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banner_bible“And they came, bringing to him a paralytic carried by four men.”

Mark 2:3

An old pastor and friend of mine loved to use the story of the paralytic man as an illustration of ministry in community. Mark tells us that five men came to see Jesus although only four of them walked. The fifth man was unable to walk to Jesus, but was carried by his friends. You know the story: overcoming the obstacles of the distance, of the crowd who surrounded Jesus, even of the tiled roof, these men were diligent to bring their friend to Jesus.

After painting this picture afresh, my friend would turn to his listeners, pointing out that at any given moment, you might be one of the men carrying your friend to Jesus or you might be the one being carried. This is part of the fluid nature of life in community. One day you might be one of the four carriers, but the very next day you might find yourself needing to be carried.

I like to think of myself as one of the people who is able to carry others to Jesus. I admitted a long time ago that I have very little to offer in the way of ministry. However, I increasingly understand that my task in ministry is to bring people to Jesus. I bring people to Jesus in prayer. I bring people to Jesus through teaching. I bring people to Jesus through preaching. I try to bring people to Jesus who don’t yet believe in him. I endeavor to bring people to Jesus through service. Whatever form ministry takes, being functionally gospel-centered means that Jesus is my destination and hope.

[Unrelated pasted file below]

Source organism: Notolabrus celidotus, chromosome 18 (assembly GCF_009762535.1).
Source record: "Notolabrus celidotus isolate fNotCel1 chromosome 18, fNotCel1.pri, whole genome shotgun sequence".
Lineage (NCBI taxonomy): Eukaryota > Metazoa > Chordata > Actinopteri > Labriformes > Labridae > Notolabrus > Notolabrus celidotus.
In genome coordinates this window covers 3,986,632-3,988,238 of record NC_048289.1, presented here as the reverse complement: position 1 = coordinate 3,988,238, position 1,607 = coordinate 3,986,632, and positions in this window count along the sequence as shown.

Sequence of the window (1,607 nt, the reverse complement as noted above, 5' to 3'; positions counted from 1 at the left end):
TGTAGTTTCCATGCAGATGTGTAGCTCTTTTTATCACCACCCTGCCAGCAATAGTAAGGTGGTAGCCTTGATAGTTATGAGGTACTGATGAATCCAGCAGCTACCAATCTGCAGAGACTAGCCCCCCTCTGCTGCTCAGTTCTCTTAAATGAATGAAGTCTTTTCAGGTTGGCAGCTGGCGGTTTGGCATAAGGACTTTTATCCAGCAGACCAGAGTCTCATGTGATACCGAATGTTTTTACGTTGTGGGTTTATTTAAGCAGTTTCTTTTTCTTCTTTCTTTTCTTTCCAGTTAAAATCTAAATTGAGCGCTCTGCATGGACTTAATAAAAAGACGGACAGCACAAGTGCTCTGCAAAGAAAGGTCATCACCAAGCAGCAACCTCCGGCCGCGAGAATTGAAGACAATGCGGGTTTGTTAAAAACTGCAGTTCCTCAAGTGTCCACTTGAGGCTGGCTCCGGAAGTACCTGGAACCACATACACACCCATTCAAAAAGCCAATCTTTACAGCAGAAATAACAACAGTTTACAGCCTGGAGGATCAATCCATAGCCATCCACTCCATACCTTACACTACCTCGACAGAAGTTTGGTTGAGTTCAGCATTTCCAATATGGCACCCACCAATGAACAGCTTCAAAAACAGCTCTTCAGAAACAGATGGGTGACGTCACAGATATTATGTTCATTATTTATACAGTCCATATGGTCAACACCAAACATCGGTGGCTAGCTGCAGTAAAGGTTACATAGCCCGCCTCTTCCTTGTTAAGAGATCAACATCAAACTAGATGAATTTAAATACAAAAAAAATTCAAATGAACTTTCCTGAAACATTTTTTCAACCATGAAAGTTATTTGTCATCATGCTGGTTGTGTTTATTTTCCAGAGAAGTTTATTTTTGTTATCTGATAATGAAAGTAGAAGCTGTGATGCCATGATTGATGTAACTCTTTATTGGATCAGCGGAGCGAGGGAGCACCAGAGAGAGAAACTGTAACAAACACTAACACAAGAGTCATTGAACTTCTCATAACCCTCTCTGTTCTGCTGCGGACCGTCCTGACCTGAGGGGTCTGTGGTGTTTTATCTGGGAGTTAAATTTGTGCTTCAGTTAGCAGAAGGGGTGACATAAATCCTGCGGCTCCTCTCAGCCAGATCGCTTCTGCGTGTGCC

Despite my preference for being one of the carriers, I recently found myself being carried. When my Achilles’ tendon snapped during a volleyball match at church, I immediately found myself unable to walk, even to the edge of the court. I was surrounded by people who lifted me and all but carried me off the floor to a place of rest. They prayed for me and helped me get to the hospital where the doctor confirmed my injury and my need for surgery.

After surgery, my brothers and sisters in Christ continued to carry me through visits, prayers, and meals. I confess that I do not find it easy to ask for help. Perhaps I am more conscious of my own limitations when I am being carried. Perhaps I can fool myself into believing the lie that I am self-sufficient when I am carrying someone else. I do not enjoy being the fifth man, but this has been a season of learning to be carried.

I have heard speculation on the paralytic man’s willingness to be carried to Jesus and at the end of the day that’s all it is: speculation. However, I know my natural tendency is to isolate myself rather than ask for help. John Butler’s recent blog post continues to challenge me to pursue community, regardless of how needy I believe myself to be at any given moment. I am much better off being the fifth man than going it alone.